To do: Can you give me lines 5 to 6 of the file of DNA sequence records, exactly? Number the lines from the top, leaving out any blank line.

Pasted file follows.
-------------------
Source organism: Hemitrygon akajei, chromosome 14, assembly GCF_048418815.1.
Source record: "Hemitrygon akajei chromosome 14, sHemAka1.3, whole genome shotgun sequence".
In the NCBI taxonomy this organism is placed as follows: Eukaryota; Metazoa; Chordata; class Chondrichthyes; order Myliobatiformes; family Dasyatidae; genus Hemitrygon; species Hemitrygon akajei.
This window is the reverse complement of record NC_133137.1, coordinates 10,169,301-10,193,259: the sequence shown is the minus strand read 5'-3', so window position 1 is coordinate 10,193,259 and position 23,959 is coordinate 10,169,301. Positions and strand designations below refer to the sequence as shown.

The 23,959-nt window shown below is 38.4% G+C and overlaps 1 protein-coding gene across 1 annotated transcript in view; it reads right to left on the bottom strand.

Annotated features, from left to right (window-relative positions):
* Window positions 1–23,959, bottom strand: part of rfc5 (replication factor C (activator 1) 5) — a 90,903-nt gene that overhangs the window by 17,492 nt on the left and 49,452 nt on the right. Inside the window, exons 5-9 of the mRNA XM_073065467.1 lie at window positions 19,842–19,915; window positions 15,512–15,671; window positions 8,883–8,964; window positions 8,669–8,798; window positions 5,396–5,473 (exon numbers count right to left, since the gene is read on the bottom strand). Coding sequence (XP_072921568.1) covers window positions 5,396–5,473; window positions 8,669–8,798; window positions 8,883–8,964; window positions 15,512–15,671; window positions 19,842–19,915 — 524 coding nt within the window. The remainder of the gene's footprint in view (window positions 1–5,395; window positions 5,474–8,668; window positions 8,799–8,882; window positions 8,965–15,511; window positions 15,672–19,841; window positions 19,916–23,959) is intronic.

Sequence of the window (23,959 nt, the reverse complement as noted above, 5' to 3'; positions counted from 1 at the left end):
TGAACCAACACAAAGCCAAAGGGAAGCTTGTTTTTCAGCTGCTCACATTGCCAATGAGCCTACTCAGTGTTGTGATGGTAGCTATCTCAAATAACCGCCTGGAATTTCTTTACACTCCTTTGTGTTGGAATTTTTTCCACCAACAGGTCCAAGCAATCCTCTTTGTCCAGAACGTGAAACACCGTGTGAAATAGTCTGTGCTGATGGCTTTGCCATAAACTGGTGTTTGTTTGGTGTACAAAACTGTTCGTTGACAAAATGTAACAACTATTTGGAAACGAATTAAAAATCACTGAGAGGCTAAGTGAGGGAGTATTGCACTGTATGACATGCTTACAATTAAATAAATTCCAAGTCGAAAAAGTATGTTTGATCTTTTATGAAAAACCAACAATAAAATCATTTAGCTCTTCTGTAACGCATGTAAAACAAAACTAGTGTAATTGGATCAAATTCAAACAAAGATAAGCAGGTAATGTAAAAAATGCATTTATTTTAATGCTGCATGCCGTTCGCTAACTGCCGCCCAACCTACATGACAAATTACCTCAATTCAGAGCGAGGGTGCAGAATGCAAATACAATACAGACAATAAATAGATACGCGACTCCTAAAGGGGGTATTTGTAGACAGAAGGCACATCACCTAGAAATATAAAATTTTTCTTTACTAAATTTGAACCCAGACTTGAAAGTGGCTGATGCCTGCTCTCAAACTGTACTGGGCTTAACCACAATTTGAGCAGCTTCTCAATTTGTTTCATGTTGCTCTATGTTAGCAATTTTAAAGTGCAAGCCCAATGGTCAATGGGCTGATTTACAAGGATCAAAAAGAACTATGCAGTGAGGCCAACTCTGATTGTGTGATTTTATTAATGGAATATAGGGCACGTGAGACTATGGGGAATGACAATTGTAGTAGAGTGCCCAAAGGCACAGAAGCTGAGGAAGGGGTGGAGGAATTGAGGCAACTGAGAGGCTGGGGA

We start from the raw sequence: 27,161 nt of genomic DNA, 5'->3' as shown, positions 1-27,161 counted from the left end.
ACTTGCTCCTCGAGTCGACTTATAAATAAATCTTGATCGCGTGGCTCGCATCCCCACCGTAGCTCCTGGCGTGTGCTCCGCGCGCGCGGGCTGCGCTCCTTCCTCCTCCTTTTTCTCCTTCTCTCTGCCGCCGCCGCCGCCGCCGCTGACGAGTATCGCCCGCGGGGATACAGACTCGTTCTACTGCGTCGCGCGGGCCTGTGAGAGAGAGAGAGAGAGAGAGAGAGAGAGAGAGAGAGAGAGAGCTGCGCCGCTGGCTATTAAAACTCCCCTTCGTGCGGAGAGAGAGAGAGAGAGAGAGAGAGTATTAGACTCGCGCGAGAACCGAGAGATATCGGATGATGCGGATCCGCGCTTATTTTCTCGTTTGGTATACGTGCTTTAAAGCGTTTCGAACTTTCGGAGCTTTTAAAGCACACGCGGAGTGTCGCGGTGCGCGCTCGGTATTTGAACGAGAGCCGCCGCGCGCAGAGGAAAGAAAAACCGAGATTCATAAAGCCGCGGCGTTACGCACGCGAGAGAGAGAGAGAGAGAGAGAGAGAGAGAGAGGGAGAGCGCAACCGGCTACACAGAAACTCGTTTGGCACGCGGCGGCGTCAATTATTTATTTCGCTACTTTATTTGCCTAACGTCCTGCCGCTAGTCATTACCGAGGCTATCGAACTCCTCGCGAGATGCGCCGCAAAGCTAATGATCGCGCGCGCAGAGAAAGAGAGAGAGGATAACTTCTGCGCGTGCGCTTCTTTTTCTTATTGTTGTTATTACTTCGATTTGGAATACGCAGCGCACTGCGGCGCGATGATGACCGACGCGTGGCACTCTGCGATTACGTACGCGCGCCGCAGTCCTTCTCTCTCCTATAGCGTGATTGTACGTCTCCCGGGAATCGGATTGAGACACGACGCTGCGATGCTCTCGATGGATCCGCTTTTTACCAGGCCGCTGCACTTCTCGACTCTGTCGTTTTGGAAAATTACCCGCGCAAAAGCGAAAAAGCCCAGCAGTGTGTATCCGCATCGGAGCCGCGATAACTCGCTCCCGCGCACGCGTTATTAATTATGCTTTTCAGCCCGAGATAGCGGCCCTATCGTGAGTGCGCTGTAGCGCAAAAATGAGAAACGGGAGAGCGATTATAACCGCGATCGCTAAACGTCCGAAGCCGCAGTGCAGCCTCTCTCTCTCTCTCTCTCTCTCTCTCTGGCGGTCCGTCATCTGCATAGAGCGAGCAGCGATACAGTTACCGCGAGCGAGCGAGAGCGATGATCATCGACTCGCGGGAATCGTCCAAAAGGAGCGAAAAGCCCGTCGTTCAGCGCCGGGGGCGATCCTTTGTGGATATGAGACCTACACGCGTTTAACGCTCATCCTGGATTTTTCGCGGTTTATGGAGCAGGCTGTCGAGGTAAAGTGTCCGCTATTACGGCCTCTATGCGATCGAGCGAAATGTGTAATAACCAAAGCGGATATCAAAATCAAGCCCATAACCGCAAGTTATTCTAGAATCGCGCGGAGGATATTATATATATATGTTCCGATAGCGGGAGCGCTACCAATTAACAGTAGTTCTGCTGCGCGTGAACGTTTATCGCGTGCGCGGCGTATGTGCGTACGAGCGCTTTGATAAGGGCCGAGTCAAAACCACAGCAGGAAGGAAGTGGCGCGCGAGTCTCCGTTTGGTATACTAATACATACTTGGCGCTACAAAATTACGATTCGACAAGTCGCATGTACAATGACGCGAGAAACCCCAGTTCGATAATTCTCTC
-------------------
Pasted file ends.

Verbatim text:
The 23,959-nt window shown below is 38.4% G+C and overlaps 1 protein-coding gene across 1 annotated transcript in view; it reads right to left on the bottom strand.

Annotated features, from left to right (window-relative positions):